But the court soon changed its mind. Though it had initially focused on indications that Suzal's nonrenewal stemmed from his refusal to submit his articles to the Voice of America for prepublication clearance, the court decided that this claim was a red herring; instead, the reason the agency allowed Suzal's appointment to expire was his disobedience of the August 15 memo rescinding his permission to write for Sabah. The court decided that the August 15 directive had been issued because Suzal had violated the conditions originally placed on his ability to publish with Sabah, and that those conditions did not violate the First Amendment. Concluding that Suzal's First Amendment theory was unlikely to succeed, the court dissolved the preliminary injunction on June 28, 1991. J.A. 48-58.


A week later the Voice of America notified Suzal that his appointment would not be renewed, and he ceased working for the agency. A meeting with Voice of America officials proved fruitless, and in January 1992 the agency notified Hostetler that it had reached a "final decision" against reinstating Suzal. J.A. 169-77.


In May 1992, finding that the "essential facts" were no different than they had been when it dissolved the preliminary injunction, the district court rejected Suzal's First Amendment theory. It also reiterated its earlier conclusion that the Smith-Mundt Act excluded Suzal from the protections of the civil service laws. The court accordingly granted the defendants' motion to dismiss. Leaving open the possibility that Suzal could persuade the Merit Systems Protection Board ("MSPB") to take a different view of the applicability of the civil service laws, however, it ordered that the dismissal be without prejudice to Suzal's ability to seek relief from the MSPB. J.A. 64-71.


On appeal to this court, Suzal takes issue with the district court's First Amendment analysis. Either his Sabah articles did not violate the conditions under which he received permission to moonlight, Suzal argues, or those conditions were unconstitutional as applied to him. Suzal adds that the Voice of America violated the Fifth Amendment by depriving him of a property interest--his interest in continued employment--without due process of law. Finally, he continues to assert rights to relief along other avenues--both through arbitration under the collective bargaining agreement and through the MSPB under the civil service laws.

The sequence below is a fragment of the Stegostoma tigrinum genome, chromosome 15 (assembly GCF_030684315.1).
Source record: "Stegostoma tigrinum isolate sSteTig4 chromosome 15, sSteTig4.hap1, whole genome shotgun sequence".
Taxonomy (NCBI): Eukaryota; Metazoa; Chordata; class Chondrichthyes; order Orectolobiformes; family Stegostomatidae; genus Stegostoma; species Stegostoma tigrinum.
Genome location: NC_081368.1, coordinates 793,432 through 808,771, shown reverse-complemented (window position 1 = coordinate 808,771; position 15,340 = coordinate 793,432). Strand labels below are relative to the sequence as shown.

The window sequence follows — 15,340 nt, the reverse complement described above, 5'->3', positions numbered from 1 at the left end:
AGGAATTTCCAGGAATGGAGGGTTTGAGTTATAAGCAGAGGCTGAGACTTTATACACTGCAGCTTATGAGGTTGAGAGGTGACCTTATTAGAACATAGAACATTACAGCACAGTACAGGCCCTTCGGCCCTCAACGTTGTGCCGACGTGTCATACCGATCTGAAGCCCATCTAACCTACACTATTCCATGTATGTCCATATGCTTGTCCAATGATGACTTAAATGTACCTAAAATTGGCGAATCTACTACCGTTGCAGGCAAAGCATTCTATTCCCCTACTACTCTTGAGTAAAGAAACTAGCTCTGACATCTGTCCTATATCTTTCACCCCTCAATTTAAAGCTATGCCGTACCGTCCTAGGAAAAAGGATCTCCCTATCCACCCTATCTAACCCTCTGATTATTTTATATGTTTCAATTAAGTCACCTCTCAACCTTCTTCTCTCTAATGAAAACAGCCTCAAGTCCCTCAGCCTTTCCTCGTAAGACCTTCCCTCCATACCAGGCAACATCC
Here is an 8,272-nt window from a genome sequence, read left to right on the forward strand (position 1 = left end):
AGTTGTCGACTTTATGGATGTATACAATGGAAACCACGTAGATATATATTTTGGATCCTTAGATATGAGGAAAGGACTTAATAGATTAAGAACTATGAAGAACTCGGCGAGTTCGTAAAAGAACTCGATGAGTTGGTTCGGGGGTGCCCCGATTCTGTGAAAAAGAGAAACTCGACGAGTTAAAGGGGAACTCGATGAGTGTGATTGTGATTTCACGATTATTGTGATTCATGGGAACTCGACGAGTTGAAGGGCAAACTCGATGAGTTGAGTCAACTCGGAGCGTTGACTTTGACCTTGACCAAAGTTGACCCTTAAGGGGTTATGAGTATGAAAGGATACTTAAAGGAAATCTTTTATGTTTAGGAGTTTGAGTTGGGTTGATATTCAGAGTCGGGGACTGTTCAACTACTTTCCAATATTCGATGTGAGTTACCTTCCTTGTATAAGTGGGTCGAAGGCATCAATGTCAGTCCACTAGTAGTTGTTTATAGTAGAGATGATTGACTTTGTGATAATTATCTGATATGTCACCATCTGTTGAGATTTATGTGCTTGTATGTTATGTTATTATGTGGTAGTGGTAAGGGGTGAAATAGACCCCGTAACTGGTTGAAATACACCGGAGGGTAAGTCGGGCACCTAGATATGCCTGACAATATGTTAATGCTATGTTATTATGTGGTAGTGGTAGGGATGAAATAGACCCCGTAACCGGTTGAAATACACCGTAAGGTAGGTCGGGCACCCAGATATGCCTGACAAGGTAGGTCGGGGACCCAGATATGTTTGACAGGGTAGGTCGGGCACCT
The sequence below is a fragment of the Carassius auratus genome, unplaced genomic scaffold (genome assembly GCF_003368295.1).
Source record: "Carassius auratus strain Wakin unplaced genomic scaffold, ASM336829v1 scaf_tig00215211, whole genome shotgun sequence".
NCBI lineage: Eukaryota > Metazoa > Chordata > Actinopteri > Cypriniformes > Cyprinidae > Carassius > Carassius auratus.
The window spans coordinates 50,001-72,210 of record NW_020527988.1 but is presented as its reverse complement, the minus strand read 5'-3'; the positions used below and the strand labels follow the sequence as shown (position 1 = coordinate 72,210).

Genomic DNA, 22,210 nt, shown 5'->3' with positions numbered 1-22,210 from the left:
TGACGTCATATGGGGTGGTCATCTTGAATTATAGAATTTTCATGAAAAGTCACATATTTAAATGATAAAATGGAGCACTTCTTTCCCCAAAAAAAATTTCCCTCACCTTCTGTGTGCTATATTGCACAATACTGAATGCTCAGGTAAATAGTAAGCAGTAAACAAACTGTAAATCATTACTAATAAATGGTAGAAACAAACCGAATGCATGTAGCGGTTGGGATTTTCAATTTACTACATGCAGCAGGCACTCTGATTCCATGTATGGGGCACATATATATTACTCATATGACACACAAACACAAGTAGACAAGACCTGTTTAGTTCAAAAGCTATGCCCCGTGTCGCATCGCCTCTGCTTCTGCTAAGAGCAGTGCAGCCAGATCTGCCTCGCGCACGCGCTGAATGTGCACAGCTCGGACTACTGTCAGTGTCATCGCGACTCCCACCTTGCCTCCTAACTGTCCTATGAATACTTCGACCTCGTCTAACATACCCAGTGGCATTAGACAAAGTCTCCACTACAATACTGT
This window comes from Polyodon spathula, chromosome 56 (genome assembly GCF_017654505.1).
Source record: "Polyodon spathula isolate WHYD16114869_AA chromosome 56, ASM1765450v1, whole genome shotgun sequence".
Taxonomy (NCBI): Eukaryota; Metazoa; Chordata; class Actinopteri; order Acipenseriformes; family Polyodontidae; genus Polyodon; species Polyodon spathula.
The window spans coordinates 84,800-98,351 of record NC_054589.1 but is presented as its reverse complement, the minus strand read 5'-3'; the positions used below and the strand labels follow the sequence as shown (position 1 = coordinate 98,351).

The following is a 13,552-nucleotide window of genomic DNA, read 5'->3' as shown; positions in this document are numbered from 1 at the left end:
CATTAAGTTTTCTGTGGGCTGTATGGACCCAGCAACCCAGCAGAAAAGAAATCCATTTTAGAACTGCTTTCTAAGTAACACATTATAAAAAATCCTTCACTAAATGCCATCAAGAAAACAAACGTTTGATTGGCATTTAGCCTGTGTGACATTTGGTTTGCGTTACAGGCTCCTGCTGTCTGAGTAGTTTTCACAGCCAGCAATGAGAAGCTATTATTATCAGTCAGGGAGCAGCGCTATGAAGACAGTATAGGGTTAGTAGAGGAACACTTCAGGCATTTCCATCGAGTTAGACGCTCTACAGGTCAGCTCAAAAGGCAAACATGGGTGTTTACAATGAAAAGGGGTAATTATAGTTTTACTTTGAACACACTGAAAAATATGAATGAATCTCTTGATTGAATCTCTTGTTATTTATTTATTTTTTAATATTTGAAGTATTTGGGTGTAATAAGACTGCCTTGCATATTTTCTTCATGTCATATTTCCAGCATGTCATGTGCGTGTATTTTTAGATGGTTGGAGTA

II. Exhaustion


Though the government does not contest our jurisdiction (or that of the district court), we are obliged to examine the issue for ourselves. Here, possible want of jurisdiction turns on the availability of alternative avenues of relief. If Suzal is correct that he had a statutory remedy or a right to arbitration, we must ask whether he was required to exhaust those routes before coming to court. We conclude that Suzal had no statutory remedy, but that his collective bargaining agreement did allow him to challenge his nonrenewal in arbitration. We further conclude that he failed to exhaust this arbitration remedy. My colleagues and I split at this juncture: I believe that this failure ousts the courts of jurisdiction, while my colleagues believe that exhaustion was merely a prudential requirement in this case. We all agree, however, that the district court should have dismissed this case without reaching the merits, and we remand for that disposition.


A. Suzal had no statutory avenues of relief.